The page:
This is why men don’t go home to look after the baby

If you want to know why only one in 50 fathers take up paid parental leave, listen in on the conversations they have with their male colleagues and bosses.

"One man said he had planned to, but when he spoke to the other men at work, they said: 'Huh. I guess you are not that into your career are you?"
Fiona Smith, Guest columnist

We know men want to be good dads and partners. Time and time again, they will tell anyone who listens they want to spend more time with their families and yet they don’t follow their hearts - even when offered paid time off and other inducements from well-meaning human resources departments.

It is a conundrum that has puzzled employers and, some years ago, the prestigious Harvard Business Review asked Professor Michael Kimmel to examine why men were not leaving their desks to enjoy the first few weeks and months of their children’s lives.

“A few companies asked, ‘Why should we offer a benefit that nobody wants?’” Kimmel, who has spent his career studying men and masculinity and is a Distinguished Professor of Sociology at Stony Brook University in New York, said.

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When he asked new fathers if they had taken the leave offered by their employers, every single one admitted they hadn’t.

One man said he had planned to, but when he spoke to the other men at work, they said: “Huh. I guess you are not that into your career are you?”

Another was told by his supervisor that he could take it, but that he would be put on the “daddy track”. “You will never make partner or anything, but you can definitely do it,” he was told.

One lawyer in a large Manhattan firm had to face his senior managing partner, who said: “Now you listen here”, leaning forward and stabbing his finger into the desk: “I'm 64 years old and I have three grown children and I cannot, sitting here today, tell you their birthdays. You are going to have to make some sacrifices.

Said Kimmel: “That was the moment, this guy told me, he knew he was not long for this firm.”


Kimmel and some other self-described “refugees” left their big firms to set up a “boutique” style operation.

“They are doing quite well, but they all have kids’ pictures on their desks and they all remember their children’s birthdays,” says Kimmel, the author of Guyland- The Perilous World Where Guys Become Men and Angry White Men- American Masculinity At The End Of An Era, books that examine the state of males in today’s world.

Kimmel says these men wanted to be there and take care of their children.

“And every single one of them lacked the main ingredient they needed to do that. And that is: the support of other men.”

According to research by the OECD in March, Australian fathers have one of the lowest rates of taking parental leave, even though they are offered two weeks of Government-paid leave that can only be taken by fathers and non-primary care partners.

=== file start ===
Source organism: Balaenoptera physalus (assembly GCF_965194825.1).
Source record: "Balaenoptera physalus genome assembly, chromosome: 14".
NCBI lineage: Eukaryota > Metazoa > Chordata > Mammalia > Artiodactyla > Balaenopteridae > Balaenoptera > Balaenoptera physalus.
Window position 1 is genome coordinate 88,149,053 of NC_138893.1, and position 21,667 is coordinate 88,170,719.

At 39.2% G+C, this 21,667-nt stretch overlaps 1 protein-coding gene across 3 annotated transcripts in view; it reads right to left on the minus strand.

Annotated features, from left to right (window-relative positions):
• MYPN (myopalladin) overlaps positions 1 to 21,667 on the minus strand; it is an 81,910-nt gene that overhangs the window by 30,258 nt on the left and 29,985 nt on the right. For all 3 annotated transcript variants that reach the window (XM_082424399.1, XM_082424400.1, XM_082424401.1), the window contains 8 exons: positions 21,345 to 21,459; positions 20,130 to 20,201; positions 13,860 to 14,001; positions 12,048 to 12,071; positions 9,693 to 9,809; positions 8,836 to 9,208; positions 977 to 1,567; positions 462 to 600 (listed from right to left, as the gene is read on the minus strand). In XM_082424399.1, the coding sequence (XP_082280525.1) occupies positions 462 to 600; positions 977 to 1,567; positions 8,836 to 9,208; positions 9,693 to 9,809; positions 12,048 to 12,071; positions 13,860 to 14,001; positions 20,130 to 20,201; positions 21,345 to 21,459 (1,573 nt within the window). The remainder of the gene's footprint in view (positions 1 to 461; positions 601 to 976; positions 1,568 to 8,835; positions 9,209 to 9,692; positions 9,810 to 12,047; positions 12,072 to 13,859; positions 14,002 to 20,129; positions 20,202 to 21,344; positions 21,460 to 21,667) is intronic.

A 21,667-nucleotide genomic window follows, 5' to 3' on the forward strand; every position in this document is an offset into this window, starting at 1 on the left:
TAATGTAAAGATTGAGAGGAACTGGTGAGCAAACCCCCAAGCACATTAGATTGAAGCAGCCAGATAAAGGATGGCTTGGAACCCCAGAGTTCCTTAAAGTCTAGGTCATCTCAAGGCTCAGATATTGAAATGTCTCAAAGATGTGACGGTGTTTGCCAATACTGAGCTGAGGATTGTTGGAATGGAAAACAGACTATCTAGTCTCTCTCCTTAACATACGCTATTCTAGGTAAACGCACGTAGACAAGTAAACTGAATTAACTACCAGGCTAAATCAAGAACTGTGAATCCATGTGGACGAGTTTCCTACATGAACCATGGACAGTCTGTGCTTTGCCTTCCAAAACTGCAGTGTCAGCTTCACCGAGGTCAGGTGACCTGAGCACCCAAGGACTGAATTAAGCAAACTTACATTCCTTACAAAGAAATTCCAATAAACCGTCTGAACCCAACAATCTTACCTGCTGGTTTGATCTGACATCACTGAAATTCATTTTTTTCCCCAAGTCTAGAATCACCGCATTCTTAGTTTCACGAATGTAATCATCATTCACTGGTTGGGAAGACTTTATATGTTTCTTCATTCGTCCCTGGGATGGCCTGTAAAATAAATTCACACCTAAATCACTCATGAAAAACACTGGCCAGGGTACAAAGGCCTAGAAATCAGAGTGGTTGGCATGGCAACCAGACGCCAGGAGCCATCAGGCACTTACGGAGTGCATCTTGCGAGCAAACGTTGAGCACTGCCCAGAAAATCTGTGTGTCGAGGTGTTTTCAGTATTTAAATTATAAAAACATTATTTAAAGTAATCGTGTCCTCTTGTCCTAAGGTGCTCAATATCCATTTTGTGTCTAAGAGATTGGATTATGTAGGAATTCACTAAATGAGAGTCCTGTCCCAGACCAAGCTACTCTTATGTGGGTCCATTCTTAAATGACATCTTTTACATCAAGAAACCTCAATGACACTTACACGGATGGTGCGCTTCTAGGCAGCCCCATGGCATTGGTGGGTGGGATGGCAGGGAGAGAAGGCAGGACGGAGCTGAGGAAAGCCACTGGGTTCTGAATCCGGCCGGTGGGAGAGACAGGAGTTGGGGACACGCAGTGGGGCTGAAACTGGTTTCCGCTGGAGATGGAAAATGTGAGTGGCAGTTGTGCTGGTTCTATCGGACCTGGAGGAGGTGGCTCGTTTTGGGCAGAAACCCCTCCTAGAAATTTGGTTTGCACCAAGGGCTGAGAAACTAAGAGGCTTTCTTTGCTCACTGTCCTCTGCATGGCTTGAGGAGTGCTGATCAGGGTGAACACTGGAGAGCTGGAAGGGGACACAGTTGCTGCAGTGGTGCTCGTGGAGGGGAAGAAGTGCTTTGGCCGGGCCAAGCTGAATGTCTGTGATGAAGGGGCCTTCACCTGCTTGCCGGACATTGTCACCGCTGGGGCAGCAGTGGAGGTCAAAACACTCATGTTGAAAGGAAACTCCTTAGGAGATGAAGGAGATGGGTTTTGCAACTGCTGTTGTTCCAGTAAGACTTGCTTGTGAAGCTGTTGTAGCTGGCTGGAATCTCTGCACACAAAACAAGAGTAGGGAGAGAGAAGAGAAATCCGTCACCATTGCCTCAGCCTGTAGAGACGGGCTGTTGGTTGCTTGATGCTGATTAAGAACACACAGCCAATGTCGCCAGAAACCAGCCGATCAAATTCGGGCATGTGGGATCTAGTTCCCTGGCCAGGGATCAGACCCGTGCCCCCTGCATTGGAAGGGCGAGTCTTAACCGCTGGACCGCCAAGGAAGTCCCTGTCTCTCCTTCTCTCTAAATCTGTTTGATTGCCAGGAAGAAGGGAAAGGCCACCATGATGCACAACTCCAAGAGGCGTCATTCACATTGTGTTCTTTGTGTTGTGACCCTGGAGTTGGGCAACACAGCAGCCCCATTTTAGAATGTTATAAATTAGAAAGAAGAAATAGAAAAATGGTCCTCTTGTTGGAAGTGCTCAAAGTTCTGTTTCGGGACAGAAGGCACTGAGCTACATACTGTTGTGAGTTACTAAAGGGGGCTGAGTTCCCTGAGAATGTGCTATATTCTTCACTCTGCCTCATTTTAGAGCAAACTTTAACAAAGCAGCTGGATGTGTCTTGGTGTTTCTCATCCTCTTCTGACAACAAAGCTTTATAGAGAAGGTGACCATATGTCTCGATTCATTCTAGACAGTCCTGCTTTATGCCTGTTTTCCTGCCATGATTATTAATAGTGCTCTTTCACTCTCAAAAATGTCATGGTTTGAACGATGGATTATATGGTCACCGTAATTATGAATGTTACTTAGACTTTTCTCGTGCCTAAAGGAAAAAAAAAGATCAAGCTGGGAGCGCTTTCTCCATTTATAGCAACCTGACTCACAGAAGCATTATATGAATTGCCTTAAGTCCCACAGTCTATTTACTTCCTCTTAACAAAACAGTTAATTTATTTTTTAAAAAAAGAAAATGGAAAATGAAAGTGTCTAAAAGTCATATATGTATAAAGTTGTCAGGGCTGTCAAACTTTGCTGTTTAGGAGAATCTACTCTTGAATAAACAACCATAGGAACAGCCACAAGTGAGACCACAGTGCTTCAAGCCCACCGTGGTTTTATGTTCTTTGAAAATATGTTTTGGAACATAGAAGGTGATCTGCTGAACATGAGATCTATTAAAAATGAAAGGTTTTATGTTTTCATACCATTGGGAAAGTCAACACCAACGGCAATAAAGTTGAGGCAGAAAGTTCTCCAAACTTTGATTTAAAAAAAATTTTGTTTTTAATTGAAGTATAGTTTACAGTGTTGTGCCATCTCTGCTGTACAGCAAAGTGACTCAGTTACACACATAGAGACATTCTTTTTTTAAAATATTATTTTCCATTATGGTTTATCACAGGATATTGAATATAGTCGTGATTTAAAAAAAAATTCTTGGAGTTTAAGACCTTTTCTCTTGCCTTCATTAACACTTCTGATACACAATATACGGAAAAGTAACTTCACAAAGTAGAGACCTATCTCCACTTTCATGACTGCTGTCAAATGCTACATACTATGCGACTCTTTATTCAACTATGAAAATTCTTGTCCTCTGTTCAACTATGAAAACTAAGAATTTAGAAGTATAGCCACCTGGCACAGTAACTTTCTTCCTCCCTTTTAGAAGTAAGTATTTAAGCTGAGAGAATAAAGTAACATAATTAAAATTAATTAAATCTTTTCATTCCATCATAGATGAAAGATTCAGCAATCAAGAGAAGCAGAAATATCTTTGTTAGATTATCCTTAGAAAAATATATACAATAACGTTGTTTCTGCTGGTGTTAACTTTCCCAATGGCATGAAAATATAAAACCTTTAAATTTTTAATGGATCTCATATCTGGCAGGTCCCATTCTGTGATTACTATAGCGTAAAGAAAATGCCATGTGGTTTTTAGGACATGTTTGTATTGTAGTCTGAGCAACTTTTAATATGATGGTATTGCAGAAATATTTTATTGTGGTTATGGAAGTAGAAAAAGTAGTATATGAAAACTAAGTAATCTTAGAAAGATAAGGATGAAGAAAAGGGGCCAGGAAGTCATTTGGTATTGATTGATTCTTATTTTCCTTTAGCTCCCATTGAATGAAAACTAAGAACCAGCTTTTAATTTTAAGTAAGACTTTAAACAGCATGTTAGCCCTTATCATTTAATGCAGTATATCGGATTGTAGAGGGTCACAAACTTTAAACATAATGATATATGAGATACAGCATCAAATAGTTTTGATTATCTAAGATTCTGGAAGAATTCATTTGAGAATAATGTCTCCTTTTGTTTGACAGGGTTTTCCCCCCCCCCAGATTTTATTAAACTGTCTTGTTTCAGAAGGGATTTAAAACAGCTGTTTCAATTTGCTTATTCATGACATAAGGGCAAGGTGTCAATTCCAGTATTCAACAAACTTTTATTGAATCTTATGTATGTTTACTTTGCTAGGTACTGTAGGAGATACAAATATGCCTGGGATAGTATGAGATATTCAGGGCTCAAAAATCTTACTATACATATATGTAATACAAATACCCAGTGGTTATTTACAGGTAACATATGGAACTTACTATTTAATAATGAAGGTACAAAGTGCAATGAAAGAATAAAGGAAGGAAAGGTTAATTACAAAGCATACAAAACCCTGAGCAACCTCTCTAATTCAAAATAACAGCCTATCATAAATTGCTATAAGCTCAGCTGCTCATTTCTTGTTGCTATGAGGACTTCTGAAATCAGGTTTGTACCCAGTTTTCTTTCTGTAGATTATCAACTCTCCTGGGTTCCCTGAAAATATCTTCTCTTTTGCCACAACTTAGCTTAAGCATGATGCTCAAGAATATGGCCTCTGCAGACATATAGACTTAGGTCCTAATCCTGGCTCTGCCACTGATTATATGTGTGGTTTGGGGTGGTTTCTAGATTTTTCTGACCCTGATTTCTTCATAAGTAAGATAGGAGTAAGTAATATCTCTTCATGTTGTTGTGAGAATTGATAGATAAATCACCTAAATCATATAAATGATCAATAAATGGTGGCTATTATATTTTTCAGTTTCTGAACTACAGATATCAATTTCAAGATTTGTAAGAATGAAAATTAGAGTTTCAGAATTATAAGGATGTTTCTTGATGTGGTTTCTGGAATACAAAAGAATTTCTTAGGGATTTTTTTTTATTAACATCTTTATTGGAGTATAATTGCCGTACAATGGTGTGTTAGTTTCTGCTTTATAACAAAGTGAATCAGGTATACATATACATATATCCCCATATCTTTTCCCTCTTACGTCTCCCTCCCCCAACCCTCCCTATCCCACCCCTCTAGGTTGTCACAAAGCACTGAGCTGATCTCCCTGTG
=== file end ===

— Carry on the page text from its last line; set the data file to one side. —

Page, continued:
Nearly 40 per cent of companies reporting to Australia’s Workplace Gender Equality Agency offer secondary carer’s leave, paid on top of the Government allowance.

In New Zealand, partners can take one to two week’s leave, depending how long they have been with the employer.

While two per cent in Australia take up the offer, it rises to 40 per cent or more in leading Nordic countries and Portugal, which have some generous parental leave policies.


Kimmel says men need to have a conversation about how to support each other and challenge each other.

Why parental leave for fathers is important

• Fathers who take care of children in their early years are more likely to stay involved as their children grow up.

• Men who engage more with their children report better life satisfaction and physical and mental health.

• It supports women’s well-being and their careers (If men are equally likely to take parental leave, employers will be less discriminatory about hiring women of childbearing age).

Part of that conversation is unravelling the contradictions about what is means to be a “good man” as opposed to a “real man”. A good man is caring, fair and honourable. A “real man” is the stereotypical hyper-competitive, powerful person who never cries and “gets rich, gets laid”.

“I think that all men have a conversation between those two ideas all the time,” Kimmel said.

A “good man” will support other men’s desires to be good fathers, while a “real man” scoffs that they have become wimps.

“We learn what it means to be a real man from other guys. There will be times in all of our lives when we will be asked to betray our own ideas of what it means to be a good man to prove that we are a real man in the eyes of other men.”

“It costs us when we do the wrong thing, it erodes our sense of ourselves as good men,” he warned. “You won’t look yourself in the mirror in the same way again.”

“I think this is an easy ask for men. Not to say, I want you to live up to somebody else’s definition, but to live up to your own. This is not asking somebody to be different, this is asking them to be more authentically themselves.”

Fiona Smith is a freelance journalist who writes on leadership, specialising in careers, management and company culture.

Michael Kimmel is leading a number of workshops and events organised by TalkPoint. His TED Talk, Why gender equality is good for everyone — men included, has now reached more than one million viewers.

The views and opinions expressed in this communication are those of the author and may not necessarily state or reflect those of ANZ.

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